Overview of Networking with Windows Server 2012 R2

Windows Server 2012 R2 makes it as straightforward to manage an entire network as a single server, giving you the reliability and scalability of multiple servers at a lower cost. Automatic rerouting around storage, server, and network failures enables file services to remain online with minimal noticeable downtime. In addition, Windows Server 2012 R2 provides the foundation for software-defined networking out-of-the-box – enabling seamless connectivity across public, private, and hybrid cloud implementations.

It offers several new and enhanced features that can help reduce networking complexity while lowering costs, simplifying management tasks, and delivering services reliably and efficiently.

Software-defined networking

Software-defined networking (SDN) enhances the management of modern networks by providing the ability for applications to control access to network resources dynamically. A key enabler of SDN is that it uses networking functionality that has been moved to a virtual switch, providing the ability to modify packets in transit and enabling integration of more advanced switch extensions. Finally, SDN also brings the benefit of unifying the management of both the physical and virtual infrastructure.

Hyper-V Network Virtualization and the Hyper-V Extensible Switch are the foundations of SDN in Windows Server 2012 R2. You can isolate network traffic from different business units or customers on a shared infrastructure and not be required to use VLANs. Hyper-V Network Virtualization also lets you move virtual machines as needed within your virtual infrastructure while preserving their virtual network assignments. You can even use Hyper-V Network Virtualization to transparently integrate these private networks into a preexisting infrastructure on another site.

Hyper-V Network Virtualization extends the concept of server virtualization to allow multiple virtual networks, potentially with overlapping IP addresses, to be deployed on the same physical network. With Hyper-V Network Virtualization, you can set policies that isolate traffic in your dedicated virtual network independently of the physical infrastructure.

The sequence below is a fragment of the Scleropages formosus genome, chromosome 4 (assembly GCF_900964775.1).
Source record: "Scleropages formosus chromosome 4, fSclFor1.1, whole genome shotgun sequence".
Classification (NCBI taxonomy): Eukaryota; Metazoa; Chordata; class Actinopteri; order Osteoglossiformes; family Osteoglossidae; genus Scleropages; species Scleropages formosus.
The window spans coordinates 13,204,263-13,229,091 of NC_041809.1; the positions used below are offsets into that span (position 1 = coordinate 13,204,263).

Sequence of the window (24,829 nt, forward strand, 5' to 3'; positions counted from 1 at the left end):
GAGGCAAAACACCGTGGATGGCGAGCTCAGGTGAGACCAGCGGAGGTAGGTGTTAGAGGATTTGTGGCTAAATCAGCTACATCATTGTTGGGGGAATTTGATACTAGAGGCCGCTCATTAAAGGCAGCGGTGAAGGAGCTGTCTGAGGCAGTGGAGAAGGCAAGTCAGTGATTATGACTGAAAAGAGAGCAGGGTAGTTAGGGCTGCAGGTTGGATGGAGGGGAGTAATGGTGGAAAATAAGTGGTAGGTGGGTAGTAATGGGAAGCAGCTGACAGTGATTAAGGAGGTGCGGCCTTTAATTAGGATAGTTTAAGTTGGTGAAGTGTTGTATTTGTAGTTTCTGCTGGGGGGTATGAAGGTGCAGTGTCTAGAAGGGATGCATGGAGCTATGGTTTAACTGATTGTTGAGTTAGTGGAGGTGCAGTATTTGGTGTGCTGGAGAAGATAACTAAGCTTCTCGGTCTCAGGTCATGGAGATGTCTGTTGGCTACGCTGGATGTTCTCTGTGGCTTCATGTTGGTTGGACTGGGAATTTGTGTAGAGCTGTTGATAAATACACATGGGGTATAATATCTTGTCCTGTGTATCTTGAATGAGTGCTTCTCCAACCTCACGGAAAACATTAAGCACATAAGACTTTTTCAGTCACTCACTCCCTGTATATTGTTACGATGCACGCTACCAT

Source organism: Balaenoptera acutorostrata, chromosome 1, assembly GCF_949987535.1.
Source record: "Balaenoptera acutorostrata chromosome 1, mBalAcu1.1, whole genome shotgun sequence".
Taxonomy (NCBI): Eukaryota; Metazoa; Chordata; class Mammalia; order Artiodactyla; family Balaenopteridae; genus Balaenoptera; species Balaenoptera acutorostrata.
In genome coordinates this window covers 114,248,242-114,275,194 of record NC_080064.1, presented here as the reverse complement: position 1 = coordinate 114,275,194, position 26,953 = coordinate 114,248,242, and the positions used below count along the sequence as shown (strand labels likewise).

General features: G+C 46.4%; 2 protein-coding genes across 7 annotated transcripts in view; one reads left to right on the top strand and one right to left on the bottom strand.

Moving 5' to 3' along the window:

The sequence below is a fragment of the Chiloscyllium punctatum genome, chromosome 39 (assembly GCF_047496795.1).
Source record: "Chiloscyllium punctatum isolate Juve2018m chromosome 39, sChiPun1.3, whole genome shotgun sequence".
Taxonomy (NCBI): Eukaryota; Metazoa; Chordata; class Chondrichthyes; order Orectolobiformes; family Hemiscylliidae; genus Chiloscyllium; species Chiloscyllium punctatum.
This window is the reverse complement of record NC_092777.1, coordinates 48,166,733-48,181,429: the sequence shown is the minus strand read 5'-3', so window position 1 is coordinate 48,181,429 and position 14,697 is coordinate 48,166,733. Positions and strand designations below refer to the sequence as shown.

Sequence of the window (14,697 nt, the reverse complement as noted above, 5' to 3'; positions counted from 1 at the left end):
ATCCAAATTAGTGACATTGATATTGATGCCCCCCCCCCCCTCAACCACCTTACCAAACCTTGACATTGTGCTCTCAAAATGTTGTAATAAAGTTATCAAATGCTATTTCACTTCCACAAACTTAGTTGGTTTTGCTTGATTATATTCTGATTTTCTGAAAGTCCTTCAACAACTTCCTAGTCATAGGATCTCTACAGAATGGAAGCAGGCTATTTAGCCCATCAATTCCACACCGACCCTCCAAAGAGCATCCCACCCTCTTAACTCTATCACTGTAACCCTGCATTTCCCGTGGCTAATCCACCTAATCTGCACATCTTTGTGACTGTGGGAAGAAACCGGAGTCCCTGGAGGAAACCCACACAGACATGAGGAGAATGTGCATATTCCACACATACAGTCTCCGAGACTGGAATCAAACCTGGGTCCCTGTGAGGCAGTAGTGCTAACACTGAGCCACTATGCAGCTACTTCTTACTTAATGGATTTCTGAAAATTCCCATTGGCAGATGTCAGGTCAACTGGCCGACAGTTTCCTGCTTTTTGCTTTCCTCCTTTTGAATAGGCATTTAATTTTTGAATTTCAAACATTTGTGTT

The Hyper-V Extensible Switch in Windows Server 2012 R2 is a layer-2 virtual network switch that provides programmatically managed and extensible capabilities to connect virtual machines to the physical network. It is an open platform that makes it possible for multiple vendors to provide extensions that are written to standard Windows API frameworks, the reliability of which are strengthened through the Windows standard framework.

On the same physical network, with Hyper-V Network Virtualization and the Hyper-V Extensible Switch, you can run multiple virtual network infrastructures and you can have overlapping IP addresses with each virtual network infrastructure acting as if it was the only one running on the shared physical network infrastructure.

In Windows Server 2012, we also introduced a feature called cross-premises connectivity, with provides VPN site-to-site functionality to help establish cross-premises connectivity between enterprises and hosting service providers. Cross-premises connectivity enables enterprises to connect to private subnets in a hosted cloud network. It also enables connectivity between geographically separate enterprise locations. However, some of the limitations of this feature were that you needed one gateway per tenant. Windows Server 2012 R2 now includes a multi-tenant VPN gateway built right into the operating system. This function can provide a seamless connection over a site-to-site VPN link between multiple external organizations and the resources that those organizations own in a hosted cloud. It also enables connectivity between physical and virtual networks, enterprise datacenters, and hosting organizations, and between enterprise networks and Windows Azure.